Consumer Alerts!

If you are struggling with debt (you’re constantly asking yourself, “How do I get out of debt“) and are in dire need of debt-relief, we strongly encourage you to be aware! The following information is provided to you as a consumer alert. Be aware: Do your research!

On this page

General Cautionary Note

Unless you are intimately aware of the company, do not provide your contact information along with the amount of your debt to anyone online. Typically, they all appear to be information resellers.

Top Ten Scams list from the Better Business Bureau

The BBB has just put out this top ten list of scams to look out for (a pdf version is available here). It’s informative, and more importantly, delves in to the psychology that these schysters use with great affect:

  1. Appeal to trust and authority (ie, your trust in authority)
  2. Exploit basic human needs and desires (and, I might add, the human attachment to entitlement)
  3. Personalized, to appear legitimate
  4. Introduction of through no- or low-cost starter offerings (yes, I know that’s what I’m doing, but it’s to get you to finally start addressing a topic that tends to be painful and shameful– which btw it doesn’t need to be. I’ve been there, done that, got the t-shirt…)
  5. Belief that large cost justifies large reward (like those seminars that convince you $50,000 on credit is worth the millions you will earn)
  6. Lack of emotional control (actually, there’s a lot of emotional manipulation going on)
  7. Consumer control through hostility and guilt (even something as benign as “you’re one of the exceptional people as you have shown up” is controlling)
  8. Open for re-victimization (it’s how people spiral out of control)

All in all, it’s a fabulous, eye-opening read.

General Interpretations

  • “Same day approval.” This is usually determined by the amount you owe. Generally, if you owe more than $1,000, you can file for bankruptcy. If you own more than $10,000, your information has resell value.
  • “Cut your debt by as much as 70%.” This refers to results available to someone enrolled in a Consumer Proposal.
  • “No credit checks.” This is simply tapping into the your fear of rejection. It’s a red herring. Credit checks are not done when you enrol in bankruptcy or consumer proposals.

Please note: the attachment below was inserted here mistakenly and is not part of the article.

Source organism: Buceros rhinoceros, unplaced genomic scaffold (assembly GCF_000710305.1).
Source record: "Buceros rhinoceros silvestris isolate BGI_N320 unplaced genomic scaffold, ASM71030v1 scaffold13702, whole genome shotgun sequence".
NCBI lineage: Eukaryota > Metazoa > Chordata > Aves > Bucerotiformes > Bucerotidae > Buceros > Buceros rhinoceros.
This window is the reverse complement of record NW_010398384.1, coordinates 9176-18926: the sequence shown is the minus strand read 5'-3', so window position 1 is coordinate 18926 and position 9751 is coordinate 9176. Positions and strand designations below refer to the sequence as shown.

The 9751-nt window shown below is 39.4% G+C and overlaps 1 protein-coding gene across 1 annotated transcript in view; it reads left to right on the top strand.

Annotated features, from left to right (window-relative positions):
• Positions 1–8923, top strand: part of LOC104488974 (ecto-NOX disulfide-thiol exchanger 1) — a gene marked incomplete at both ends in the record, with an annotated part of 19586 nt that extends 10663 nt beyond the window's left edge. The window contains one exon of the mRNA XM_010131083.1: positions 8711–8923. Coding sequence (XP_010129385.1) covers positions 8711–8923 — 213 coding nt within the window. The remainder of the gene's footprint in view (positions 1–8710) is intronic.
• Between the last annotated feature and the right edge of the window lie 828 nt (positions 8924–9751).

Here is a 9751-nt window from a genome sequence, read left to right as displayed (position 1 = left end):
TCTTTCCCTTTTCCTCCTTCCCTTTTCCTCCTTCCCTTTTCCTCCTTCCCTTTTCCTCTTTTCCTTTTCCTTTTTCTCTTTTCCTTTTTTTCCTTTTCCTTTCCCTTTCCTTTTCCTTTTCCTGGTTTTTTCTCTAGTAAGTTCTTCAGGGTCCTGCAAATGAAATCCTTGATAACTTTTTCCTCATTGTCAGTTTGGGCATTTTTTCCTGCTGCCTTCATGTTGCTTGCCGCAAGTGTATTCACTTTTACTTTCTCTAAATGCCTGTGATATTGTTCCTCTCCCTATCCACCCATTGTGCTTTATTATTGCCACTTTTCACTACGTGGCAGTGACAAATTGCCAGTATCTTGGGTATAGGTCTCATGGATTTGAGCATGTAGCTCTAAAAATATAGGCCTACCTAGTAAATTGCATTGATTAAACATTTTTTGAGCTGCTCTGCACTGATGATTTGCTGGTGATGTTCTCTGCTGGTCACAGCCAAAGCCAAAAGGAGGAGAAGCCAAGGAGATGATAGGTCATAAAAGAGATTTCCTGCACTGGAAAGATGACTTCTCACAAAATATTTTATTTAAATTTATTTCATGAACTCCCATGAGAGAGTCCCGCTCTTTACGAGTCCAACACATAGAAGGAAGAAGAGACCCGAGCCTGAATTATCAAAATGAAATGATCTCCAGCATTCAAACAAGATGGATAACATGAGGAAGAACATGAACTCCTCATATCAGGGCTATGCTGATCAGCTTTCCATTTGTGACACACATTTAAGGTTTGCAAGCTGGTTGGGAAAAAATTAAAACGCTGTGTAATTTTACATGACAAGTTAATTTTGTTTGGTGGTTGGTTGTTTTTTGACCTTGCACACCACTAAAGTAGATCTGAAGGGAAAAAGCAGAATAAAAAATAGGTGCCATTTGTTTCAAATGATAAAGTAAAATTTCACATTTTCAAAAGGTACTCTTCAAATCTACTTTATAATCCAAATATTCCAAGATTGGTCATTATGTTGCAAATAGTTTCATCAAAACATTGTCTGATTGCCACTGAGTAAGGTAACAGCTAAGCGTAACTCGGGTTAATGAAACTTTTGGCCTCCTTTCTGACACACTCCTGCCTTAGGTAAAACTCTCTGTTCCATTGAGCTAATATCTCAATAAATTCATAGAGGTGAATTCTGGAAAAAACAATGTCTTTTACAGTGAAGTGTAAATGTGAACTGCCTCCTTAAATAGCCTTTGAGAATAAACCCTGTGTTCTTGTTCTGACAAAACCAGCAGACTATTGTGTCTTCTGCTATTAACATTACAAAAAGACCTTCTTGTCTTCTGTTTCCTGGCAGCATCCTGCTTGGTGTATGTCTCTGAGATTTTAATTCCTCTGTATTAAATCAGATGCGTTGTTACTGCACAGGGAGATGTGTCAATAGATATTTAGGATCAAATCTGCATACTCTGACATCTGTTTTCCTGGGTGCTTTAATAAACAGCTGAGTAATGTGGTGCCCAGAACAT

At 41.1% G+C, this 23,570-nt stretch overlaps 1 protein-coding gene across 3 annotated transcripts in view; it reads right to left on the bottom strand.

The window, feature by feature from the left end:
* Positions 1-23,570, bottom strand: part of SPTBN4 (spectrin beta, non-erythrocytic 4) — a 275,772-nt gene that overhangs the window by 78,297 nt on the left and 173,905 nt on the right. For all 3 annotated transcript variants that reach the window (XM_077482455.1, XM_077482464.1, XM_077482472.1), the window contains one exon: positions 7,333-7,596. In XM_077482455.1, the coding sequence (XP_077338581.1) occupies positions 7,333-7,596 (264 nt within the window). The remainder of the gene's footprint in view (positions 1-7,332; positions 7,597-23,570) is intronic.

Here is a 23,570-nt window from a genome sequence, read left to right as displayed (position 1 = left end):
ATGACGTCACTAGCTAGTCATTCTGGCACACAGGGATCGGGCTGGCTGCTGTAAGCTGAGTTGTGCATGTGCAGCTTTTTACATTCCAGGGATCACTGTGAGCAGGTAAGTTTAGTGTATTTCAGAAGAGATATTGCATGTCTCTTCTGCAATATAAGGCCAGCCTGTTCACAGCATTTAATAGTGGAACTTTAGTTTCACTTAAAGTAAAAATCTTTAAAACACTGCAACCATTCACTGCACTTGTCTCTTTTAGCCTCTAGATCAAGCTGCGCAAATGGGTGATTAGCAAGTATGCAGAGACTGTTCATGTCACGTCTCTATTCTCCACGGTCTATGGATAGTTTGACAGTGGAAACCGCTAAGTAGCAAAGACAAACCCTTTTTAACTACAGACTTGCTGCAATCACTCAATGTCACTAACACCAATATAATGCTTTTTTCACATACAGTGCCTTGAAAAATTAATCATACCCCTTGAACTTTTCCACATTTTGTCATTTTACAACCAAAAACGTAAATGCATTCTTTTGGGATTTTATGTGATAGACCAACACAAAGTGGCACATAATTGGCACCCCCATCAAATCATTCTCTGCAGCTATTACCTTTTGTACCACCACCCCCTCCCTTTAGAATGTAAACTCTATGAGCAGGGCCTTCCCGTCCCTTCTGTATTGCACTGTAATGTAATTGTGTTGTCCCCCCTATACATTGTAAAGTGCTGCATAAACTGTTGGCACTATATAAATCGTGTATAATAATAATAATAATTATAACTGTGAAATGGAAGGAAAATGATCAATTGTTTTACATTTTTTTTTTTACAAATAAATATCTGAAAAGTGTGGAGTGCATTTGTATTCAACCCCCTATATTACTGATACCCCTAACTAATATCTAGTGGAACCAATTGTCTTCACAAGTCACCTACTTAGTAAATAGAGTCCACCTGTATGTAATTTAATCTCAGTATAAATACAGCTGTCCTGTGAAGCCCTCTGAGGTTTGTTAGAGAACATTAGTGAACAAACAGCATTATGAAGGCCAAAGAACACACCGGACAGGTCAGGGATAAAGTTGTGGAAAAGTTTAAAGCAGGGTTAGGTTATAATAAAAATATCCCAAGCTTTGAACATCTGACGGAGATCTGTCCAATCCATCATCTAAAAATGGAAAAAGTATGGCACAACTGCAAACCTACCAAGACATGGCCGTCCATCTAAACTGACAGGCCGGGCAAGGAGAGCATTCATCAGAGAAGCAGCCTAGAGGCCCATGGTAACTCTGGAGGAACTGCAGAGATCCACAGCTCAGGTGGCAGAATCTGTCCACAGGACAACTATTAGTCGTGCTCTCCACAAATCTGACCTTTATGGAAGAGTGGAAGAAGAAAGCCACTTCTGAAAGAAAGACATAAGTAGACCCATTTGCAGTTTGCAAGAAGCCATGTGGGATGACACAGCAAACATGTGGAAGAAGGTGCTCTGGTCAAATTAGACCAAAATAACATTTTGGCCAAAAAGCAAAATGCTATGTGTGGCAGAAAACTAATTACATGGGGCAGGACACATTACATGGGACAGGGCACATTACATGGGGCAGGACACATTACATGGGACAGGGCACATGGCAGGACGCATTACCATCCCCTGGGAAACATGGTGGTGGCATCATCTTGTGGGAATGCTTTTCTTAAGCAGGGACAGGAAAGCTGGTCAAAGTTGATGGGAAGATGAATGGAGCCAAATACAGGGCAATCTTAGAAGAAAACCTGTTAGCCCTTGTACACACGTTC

• “Home Ownership not required.” Another red herring. Home ownership is irrelevant. If you own a home, you are subjected to the provincial guidelines of what you are allowed to keep if you declare bankruptcy.

“Debt reduction program.”A common phrase that is a euphemism for “bankruptcy” or “consumer proposal.” Note there is nothing wrong with either one of those options. You just need someone who calls a spade a spade, and is upfront with you about the solutions they are offering.

June 1, 2012
Erase That

Not a whole lot (positive details) to add about this one. Standard cautions apply.

  • If this site is referencing a Canadian government-approved program (bankruptcy or consumer proposals), there is no expiry date. If this site is referencing credit counselling, there is no expiry date. If this site is referencing consolidation or debt negotiations (you guessed it…), there is no expiry date.
  • The privacy policy: … of concern:
    • Third paragraph, “The information we collect is used to improve the content of our Web page, shared with other reputable organizations to help them contact consumers for marketing purposes, used by us to contact consumers for marketing purposes, not shared with other organizations for commercial purposes.” I’m not too sure of the difference between marketing and commercial purposes, and I’d personally like to know how they define “reputable”.
    • Their continual reference to the “address above” (there is no address above) that you can write to if you want to be added to their do-not-mail list, or make any adjustments to the farming out of your information
  • A Google search for pages listed under that domain (enter “site:” in Google) is extensive, and includes:
    • (which lists a few articles on loan consolidation)
    • (which lists a few articles on refinancing your home)
    • (which lists a few articles on refinancing your car)
    • (… on mortgages)
    • … and so on. Seems like a whole lot of farming (and Google keyword planting) is going on here.
  • A whois search turns up nothing, except to say that the URL is registered with, which seems to be a GoDaddy equivalent. Their additional pages (see previous point) seems to indicate that they are an American-based company, so I’d be suspicious of what Canadian services they can offer.
  • The (presumably fake) “Program Expiry Date” is a standard marketing tactic. It is the sixth of Robert Cialdini’s Principles of Persuasion: Scarcity.
May 27, 2012
Canada Debt Support

As far as debt settlement advertisements go, I can actually say a few good things about it. Two things. Sort of.

On the positive side:

  • The Facebook link (pictured to the right) you take you to (pictured just below). The bottom links don’t work BUT, if you know enough to replace “landing” with “www” you will arrive at their actual website, and then these links are good. So they do have an About page and a few other additional links.
  • Their information on debt settlement is accurate (ie, it’s a legal contractual option).

On the negative side:

  • The Facebook ad had very little to do with the landing page. The Facebook ad says that they used a “little-known Canadian law” to erase their debt. Usually, the “little-known law” is bankruptcy, because it’s actually a legislated strategy.  The landing page, however, talks about debt negotiation. Yes, it’s legal, but it’s not a little-known Canadian law!
  • The links at the bottom of site should work! They don’t.
  • When you manually go to, the links further down (privacy, terms and conditions and site map) are all dead. This suggest amateur/incomplete design.